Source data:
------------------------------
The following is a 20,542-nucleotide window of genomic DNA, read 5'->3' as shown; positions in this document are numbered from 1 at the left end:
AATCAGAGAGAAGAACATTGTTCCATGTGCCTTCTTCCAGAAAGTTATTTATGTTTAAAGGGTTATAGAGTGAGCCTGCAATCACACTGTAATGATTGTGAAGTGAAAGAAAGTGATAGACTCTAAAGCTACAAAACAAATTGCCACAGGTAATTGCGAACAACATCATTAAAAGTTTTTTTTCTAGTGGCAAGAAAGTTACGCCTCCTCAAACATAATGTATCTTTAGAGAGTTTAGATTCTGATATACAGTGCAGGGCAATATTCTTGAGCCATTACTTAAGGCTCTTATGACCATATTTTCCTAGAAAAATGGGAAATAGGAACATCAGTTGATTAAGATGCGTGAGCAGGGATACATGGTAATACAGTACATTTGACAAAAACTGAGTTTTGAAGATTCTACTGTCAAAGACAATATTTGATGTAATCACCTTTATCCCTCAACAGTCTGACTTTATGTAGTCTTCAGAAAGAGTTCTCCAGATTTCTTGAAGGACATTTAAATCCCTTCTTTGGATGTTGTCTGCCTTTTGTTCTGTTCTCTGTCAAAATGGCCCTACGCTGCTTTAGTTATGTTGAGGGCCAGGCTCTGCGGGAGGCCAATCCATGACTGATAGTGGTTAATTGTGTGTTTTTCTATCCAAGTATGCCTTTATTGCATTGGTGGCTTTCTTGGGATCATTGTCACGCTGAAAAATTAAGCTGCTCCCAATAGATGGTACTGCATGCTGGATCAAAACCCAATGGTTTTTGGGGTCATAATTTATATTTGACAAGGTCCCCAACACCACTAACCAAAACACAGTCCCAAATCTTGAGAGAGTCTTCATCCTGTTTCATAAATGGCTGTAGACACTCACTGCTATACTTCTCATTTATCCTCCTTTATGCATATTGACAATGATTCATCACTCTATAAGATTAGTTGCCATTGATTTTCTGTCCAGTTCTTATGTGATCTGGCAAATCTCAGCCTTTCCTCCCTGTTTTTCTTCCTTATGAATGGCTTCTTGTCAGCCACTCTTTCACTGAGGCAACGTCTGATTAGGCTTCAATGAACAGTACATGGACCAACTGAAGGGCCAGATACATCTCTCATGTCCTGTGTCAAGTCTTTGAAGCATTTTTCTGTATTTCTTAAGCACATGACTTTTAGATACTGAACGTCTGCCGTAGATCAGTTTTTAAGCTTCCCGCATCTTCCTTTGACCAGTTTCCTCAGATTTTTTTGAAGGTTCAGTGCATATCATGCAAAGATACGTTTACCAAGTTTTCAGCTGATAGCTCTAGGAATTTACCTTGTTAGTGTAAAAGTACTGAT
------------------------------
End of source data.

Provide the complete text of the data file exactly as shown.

The following is a 20,542-nucleotide window of genomic DNA, read 5'->3' as shown; positions in this document are numbered from 1 at the left end:
AATCAGAGAGAAGAACATTGTTCCATGTGCCTTCTTCCAGAAAGTTATTTATGTTTAAAGGGTTATAGAGTGAGCCTGCAATCACACTGTAATGATTGTGAAGTGAAAGAAAGTGATAGACTCTAAAGCTACAAAACAAATTGCCACAGGTAATTGCGAACAACATCATTAAAAGTTTTTTTTCTAGTGGCAAGAAAGTTACGCCTCCTCAAACATAATGTATCTTTAGAGAGTTTAGATTCTGATATACAGTGCAGGGCAATATTCTTGAGCCATTACTTAAGGCTCTTATGACCATATTTTCCTAGAAAAATGGGAAATAGGAACATCAGTTGATTAAGATGCGTGAGCAGGGATACATGGTAATACAGTACATTTGACAAAAACTGAGTTTTGAAGATTCTACTGTCAAAGACAATATTTGATGTAATCACCTTTATCCCTCAACAGTCTGACTTTATGTAGTCTTCAGAAAGAGTTCTCCAGATTTCTTGAAGGACATTTAAATCCCTTCTTTGGATGTTGTCTGCCTTTTGTTCTGTTCTCTGTCAAAATGGCCCTACGCTGCTTTAGTTATGTTGAGGGCCAGGCTCTGCGGGAGGCCAATCCATGACTGATAGTGGTTAATTGTGTGTTTTTCTATCCAAGTATGCCTTTATTGCATTGGTGGCTTTCTTGGGATCATTGTCACGCTGAAAAATTAAGCTGCTCCCAATAGATGGTACTGCATGCTGGATCAAAACCCAATGGTTTTTGGGGTCATAATTTATATTTGACAAGGTCCCCAACACCACTAACCAAAACACAGTCCCAAATCTTGAGAGAGTCTTCATCCTGTTTCATAAATGGCTGTAGACACTCACTGCTATACTTCTCATTTATCCTCCTTTATGCATATTGACAATGATTCATCACTCTATAAGATTAGTTGCCATTGATTTTCTGTCCAGTTCTTATGTGATCTGGCAAATCTCAGCCTTTCCTCCCTGTTTTTCTTCCTTATGAATGGCTTCTTGTCAGCCACTCTTTCACTGAGGCAACGTCTGATTAGGCTTCAATGAACAGTACATGGACCAACTGAAGGGCCAGATACATCTCTCATGTCCTGTGTCAAGTCTTTGAAGCATTTTTCTGTATTTCTTAAGCACATGACTTTTAGATACTGAACGTCTGCCGTAGATCAGTTTTTAAGCTTCCCGCATCTTCCTTTGACCAGTTTCCTCAGATTTTTTTGAAGGTTCAGTGCATATCATGCAAAGATACGTTTACCAAGTTTTCAGCTGATAGCTCTAGGAATTTACCTTGTTAGTGTAAAAGTACTGAT